Article 61 of the PIPL provides that the Competent Authorities shall organize the testing and evaluation of any application programs concerning personal information protection and disclose the results to the public. Further, any application program that illegally handles personal information will be ordered to suspend or terminate its services and be subject to other administrative penalties as stipulated under Article 66 of the PIPL (see details below in Item 10 a)). In the past, the Competent Authorities have already enforced against illegal handling of personal information through application programs based on Methods for Identifying Unlawful Acts of Applications (Apps) to Collect and Use Personal Information (effective as of 28 November 2019) and Rules on the Scope of Necessary Personal Information for Common Types of Mobile Internet Applications (effective as of 1 May 2021). After the PIPL takes effect, the Competent Authorities will have a more solid legal basis for regulating personal information handling of application programs and may implement stricter regulation in this regard.

b) Special rules for small-sized personal information handlers

Article 62 of the PIPL provides that the national cybersecurity department and the relevant authorities shall develop special rules and standards for personal information protection regarding small-sized personal information handlers, handling of sensitive personal information, face recognition, artificial intelligence and other new technologies and new applications. Since the compliance obligations under the PIPL for personal information handlers are rather strict, it may unreasonably add operation expenses for small enterprises and have negative effects on innovation. Although the PIPL does not provide a definition of small-sized personal information handlers, it implies that there may be special rules in this regard in order to avoid imposing overwhelming compliance burdens on small enterprises.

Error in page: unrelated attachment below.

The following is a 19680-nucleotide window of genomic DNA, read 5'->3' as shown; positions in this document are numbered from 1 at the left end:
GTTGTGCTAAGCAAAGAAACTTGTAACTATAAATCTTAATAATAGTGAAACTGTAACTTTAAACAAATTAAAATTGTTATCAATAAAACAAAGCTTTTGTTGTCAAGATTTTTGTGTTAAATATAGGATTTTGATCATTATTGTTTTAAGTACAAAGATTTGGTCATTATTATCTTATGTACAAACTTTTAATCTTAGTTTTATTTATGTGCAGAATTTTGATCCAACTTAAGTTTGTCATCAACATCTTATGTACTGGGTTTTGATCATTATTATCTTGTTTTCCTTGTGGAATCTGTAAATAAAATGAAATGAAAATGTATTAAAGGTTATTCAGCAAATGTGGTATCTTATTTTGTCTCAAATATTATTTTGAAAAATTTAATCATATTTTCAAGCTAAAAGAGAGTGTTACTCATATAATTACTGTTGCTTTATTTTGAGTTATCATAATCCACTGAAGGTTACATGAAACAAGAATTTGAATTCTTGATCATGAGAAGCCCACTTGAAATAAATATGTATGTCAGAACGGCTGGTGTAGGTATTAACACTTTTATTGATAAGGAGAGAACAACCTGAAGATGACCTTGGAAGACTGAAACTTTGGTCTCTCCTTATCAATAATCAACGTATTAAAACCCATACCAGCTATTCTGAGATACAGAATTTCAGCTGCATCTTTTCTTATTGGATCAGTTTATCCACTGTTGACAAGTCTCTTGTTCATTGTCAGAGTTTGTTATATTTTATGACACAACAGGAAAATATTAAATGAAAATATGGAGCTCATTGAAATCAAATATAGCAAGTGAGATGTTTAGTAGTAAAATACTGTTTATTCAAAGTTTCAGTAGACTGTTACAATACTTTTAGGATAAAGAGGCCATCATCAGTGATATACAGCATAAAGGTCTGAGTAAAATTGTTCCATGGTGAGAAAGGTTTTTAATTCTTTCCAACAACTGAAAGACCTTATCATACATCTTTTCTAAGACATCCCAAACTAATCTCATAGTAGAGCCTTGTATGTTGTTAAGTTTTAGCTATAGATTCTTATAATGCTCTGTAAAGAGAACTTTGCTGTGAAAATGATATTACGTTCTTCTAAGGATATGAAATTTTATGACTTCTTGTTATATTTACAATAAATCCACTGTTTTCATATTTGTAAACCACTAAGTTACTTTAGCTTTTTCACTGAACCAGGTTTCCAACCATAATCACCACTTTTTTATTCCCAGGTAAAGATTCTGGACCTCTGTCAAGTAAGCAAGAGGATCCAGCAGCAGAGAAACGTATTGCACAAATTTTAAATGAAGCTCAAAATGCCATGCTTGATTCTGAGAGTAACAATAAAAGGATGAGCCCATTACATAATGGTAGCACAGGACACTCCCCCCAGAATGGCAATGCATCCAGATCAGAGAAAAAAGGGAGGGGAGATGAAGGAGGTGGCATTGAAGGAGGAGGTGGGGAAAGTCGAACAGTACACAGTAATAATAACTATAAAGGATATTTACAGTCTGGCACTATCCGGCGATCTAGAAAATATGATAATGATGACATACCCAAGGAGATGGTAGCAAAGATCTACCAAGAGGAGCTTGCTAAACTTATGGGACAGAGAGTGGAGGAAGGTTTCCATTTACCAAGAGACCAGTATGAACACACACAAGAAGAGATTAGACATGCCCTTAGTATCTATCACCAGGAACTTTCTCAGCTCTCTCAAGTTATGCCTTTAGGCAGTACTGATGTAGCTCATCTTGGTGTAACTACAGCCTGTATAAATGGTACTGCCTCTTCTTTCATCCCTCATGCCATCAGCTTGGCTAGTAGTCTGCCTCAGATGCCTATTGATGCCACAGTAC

10. Legal Liabilities for Violation

The PIPL provides severe legal liabilities for violation in order to ensure stronger protection and deter potential infringement upon personal information.

a) Administrative liabilities

Article 66 of the PIPL provides that any personal information handler in violation of the PIPL or failing to perform the relevant personal information protection obligations will be ordered to make correction, be given a warning, and be confiscated of any illegal gain by the Competent Authorities. If such a personal information handler refuses to make correction, a fine of up to RMB 1 million will be imposed and any person directly in charge and any other directly responsible persons will be imposed with a fine of no less than RMB 10,000 but no more than RMB 100,000. If the circumstances of violation are serious, the personal information handler will be ordered to make correction, be confiscated of any illegal again, and be imposed with a fine up to RMB 50 million, or 5% of last year’s annual revenue by the Competent Authorities at the provincial level or above. It may also be ordered to suspend any related activity or to suspend business for rectification, or be reported to the relevant authority for revocation of the related business permit or business license. In addition, any persons directly in charge and any other directly responsible persons will be imposed with a fine of no less than RMB 100,000 but no more than RMB 1 million, and may also be banned for a certain period of time from serving as a director, supervisor, senior officer or personal information protection officer of a relevant enterprise.